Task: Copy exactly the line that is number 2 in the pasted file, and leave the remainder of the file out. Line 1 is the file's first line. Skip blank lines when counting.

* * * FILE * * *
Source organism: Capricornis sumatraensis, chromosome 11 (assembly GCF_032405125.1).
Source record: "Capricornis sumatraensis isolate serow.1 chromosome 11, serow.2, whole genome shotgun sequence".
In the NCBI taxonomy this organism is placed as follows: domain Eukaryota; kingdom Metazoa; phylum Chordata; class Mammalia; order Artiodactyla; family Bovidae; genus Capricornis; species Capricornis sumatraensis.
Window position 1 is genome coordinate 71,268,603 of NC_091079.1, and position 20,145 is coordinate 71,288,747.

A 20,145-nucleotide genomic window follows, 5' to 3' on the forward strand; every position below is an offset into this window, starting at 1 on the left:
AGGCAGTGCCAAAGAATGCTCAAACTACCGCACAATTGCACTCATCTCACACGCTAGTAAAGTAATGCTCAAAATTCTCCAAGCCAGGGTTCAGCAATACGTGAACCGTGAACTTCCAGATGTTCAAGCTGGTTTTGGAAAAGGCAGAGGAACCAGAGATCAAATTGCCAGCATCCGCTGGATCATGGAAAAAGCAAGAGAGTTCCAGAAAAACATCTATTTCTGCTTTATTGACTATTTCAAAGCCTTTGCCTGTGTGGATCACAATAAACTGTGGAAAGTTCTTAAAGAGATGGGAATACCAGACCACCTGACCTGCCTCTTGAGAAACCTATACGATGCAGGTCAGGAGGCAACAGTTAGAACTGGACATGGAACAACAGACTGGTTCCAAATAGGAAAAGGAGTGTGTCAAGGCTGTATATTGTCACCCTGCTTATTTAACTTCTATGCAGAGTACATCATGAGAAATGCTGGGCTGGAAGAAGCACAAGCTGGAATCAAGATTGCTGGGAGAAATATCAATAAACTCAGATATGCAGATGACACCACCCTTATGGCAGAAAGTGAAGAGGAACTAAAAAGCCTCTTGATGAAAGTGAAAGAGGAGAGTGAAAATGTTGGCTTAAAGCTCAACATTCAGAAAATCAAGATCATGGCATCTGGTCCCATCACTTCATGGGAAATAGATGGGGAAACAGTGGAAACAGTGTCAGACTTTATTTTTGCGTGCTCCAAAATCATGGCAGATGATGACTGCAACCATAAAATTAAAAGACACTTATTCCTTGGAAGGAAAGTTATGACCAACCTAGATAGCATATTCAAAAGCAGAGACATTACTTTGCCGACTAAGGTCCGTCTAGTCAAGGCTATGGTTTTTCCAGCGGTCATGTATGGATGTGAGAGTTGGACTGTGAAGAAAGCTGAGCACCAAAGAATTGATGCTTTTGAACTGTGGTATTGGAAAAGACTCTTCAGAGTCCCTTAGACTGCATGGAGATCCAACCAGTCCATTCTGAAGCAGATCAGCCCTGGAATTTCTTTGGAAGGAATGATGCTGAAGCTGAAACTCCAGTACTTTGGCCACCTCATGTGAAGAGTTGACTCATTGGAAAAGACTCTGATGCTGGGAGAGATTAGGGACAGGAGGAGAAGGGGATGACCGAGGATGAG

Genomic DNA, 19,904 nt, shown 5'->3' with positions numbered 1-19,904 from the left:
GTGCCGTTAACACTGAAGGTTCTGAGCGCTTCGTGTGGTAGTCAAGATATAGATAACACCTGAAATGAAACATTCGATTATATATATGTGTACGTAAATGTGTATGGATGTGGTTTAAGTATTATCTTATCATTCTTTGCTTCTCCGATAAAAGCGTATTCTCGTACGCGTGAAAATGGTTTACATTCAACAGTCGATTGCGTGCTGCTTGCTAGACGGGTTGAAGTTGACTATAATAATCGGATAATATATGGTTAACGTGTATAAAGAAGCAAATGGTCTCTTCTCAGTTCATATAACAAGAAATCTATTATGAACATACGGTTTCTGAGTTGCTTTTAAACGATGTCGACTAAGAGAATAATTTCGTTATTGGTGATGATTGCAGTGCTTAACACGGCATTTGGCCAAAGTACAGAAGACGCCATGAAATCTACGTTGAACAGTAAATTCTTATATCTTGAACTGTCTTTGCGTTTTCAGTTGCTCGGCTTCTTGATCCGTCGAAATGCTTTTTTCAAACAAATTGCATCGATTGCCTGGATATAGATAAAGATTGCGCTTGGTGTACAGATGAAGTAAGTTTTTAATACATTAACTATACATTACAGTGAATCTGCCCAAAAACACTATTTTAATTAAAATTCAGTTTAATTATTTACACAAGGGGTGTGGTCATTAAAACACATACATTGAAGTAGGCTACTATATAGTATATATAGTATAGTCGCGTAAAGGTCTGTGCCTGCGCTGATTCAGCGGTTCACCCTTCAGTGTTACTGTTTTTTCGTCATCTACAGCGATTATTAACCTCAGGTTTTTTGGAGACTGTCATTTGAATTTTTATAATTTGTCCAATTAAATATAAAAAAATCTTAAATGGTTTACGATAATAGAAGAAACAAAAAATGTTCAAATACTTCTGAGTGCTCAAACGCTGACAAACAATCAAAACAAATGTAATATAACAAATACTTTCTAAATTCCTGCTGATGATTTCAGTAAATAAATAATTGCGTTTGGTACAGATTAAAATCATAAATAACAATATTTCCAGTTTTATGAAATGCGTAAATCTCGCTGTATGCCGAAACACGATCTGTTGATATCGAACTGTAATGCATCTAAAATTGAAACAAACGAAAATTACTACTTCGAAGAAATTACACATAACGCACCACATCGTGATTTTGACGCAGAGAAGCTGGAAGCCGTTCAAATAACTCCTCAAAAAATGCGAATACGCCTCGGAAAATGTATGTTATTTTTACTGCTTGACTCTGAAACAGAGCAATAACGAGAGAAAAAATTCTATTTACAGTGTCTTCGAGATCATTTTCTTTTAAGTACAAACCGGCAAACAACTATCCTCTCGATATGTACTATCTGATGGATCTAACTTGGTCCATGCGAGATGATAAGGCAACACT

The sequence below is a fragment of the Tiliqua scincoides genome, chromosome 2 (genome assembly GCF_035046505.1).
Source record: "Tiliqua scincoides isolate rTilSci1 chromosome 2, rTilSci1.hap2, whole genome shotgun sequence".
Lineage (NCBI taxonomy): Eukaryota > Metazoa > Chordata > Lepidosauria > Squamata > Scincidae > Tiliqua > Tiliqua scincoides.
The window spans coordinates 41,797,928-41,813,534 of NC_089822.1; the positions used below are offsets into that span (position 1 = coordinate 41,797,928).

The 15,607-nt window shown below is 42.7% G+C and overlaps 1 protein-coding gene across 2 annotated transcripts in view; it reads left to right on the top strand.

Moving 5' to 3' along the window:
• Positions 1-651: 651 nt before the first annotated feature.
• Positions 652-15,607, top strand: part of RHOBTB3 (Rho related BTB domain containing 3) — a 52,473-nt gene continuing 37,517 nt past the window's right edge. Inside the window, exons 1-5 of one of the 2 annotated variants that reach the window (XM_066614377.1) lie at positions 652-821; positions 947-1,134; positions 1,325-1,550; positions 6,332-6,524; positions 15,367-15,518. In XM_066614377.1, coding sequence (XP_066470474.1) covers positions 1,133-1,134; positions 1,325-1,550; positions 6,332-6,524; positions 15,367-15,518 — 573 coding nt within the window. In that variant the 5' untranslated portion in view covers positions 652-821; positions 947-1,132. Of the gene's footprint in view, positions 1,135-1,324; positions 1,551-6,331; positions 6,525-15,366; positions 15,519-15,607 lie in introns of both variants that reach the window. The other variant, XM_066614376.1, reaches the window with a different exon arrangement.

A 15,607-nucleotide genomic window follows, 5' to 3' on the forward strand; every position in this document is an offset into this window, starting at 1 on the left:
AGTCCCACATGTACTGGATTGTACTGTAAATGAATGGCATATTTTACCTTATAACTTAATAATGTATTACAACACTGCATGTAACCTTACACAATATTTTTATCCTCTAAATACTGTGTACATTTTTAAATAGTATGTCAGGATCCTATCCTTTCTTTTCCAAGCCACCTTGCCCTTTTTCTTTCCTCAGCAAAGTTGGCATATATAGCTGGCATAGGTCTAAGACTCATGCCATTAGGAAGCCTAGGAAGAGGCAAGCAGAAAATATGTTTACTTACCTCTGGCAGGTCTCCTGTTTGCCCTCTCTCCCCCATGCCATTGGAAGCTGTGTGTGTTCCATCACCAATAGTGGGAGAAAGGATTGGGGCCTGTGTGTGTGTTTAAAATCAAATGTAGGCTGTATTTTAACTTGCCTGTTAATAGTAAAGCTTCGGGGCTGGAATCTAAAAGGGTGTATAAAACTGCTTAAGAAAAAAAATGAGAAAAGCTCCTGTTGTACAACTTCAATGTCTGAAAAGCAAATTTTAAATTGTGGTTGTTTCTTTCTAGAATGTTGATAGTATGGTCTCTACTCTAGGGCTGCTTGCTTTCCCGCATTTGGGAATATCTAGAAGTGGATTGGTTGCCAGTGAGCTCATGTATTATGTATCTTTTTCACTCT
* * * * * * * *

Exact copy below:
Source record: "Capricornis sumatraensis isolate serow.1 chromosome 11, serow.2, whole genome shotgun sequence".